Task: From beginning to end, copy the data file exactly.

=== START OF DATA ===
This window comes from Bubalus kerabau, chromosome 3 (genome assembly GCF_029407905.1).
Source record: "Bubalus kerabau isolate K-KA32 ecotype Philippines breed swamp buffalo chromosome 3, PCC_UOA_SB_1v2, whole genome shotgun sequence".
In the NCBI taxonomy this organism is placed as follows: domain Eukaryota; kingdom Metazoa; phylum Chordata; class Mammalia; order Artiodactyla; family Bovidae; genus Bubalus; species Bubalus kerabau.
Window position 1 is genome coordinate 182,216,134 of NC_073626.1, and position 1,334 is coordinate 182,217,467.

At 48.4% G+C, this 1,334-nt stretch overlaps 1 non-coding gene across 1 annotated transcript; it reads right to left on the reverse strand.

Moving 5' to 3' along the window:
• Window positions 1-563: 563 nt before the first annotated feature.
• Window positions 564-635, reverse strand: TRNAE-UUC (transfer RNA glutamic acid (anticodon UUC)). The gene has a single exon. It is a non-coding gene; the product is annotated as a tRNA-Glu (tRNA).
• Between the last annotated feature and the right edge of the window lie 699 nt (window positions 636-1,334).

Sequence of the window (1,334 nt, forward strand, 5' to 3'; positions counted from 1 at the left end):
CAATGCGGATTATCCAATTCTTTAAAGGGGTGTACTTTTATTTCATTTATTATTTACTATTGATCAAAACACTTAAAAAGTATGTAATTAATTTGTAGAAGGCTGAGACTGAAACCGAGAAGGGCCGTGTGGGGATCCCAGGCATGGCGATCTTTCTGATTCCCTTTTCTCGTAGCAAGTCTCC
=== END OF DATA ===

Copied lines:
This window comes from Bubalus kerabau, chromosome 3 (genome assembly GCF_029407905.1).
Source record: "Bubalus kerabau isolate K-KA32 ecotype Philippines breed swamp buffalo chromosome 3, PCC_UOA_SB_1v2, whole genome shotgun sequence".
In the NCBI taxonomy this organism is placed as follows: domain Eukaryota; kingdom Metazoa; phylum Chordata; class Mammalia; order Artiodactyla; family Bovidae; genus Bubalus; species Bubalus kerabau.
Window position 1 is genome coordinate 182,216,134 of NC_073626.1, and position 1,334 is coordinate 182,217,467.

At 48.4% G+C, this 1,334-nt stretch overlaps 1 non-coding gene across 1 annotated transcript; it reads right to left on the reverse strand.

Moving 5' to 3' along the window:
• Window positions 1-563: 563 nt before the first annotated feature.
• Window positions 564-635, reverse strand: TRNAE-UUC (transfer RNA glutamic acid (anticodon UUC)). The gene has a single exon. It is a non-coding gene; the product is annotated as a tRNA-Glu (tRNA).
• Between the last annotated feature and the right edge of the window lie 699 nt (window positions 636-1,334).

Sequence of the window (1,334 nt, forward strand, 5' to 3'; positions counted from 1 at the left end):
CAATGCGGATTATCCAATTCTTTAAAGGGGTGTACTTTTATTTCATTTATTATTTACTATTGATCAAAACACTTAAAAAGTATGTAATTAATTTGTAGAAGGCTGAGACTGAAACCGAGAAGGGCCGTGTGGGGATCCCAGGCATGGCGATCTTTCTGATTCCCTTTTCTCGTAGCAAGTCTCC